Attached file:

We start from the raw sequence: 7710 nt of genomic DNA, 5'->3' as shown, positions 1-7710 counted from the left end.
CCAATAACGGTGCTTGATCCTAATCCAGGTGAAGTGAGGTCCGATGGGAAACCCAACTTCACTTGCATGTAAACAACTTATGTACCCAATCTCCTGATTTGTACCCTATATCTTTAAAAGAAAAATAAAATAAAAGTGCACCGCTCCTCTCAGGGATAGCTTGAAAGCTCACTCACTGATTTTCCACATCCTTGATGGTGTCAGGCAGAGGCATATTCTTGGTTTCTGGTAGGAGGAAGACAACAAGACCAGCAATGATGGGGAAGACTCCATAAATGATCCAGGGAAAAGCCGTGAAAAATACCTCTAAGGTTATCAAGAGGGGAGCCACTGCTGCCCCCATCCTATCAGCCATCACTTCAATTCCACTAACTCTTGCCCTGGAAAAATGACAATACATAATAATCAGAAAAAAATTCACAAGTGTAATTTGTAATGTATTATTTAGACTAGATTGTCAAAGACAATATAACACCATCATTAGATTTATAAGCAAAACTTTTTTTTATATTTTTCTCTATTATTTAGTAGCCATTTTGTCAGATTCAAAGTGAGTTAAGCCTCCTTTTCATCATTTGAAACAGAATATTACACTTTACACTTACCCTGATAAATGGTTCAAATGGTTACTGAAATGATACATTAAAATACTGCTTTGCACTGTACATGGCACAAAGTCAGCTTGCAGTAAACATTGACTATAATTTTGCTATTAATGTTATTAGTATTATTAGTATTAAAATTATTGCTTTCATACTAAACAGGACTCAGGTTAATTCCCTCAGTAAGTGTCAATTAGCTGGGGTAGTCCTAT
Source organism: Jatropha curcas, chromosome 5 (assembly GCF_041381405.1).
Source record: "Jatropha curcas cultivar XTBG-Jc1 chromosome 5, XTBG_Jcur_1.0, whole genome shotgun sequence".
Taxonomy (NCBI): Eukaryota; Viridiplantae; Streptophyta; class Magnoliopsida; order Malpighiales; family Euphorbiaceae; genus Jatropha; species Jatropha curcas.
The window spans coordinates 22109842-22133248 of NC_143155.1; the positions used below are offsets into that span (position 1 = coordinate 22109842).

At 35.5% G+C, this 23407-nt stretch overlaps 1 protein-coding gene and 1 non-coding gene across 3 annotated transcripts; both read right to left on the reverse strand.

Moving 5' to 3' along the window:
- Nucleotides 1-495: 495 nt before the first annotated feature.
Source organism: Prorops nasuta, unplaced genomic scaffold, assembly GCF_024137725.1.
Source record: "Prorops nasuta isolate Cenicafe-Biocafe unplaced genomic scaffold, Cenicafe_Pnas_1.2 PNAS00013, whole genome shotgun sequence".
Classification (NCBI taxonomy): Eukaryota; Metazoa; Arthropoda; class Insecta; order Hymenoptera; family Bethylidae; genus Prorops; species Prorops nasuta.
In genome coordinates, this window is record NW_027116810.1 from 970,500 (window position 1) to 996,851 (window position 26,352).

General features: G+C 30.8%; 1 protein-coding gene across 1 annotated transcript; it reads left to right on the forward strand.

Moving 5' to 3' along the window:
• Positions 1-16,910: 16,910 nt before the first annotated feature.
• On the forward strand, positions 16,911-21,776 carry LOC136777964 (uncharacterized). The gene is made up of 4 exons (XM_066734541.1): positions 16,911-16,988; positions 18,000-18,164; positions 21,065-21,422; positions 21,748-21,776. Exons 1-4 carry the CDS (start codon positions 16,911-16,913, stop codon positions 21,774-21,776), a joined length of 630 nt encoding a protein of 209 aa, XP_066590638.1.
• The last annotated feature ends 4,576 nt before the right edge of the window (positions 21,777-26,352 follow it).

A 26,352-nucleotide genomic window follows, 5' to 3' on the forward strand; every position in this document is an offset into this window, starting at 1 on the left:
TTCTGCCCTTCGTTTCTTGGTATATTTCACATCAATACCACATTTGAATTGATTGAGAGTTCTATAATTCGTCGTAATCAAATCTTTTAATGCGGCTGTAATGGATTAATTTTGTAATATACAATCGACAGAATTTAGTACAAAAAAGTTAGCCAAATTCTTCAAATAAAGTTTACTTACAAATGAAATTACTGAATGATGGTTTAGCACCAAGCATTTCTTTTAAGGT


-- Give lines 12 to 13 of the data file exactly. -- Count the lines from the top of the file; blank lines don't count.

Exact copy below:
Classification (NCBI taxonomy): Eukaryota; Metazoa; Arthropoda; class Insecta; order Hymenoptera; family Bethylidae; genus Prorops; species Prorops nasuta.
In genome coordinates, this window is record NW_027116810.1 from 970,500 (window position 1) to 996,851 (window position 26,352).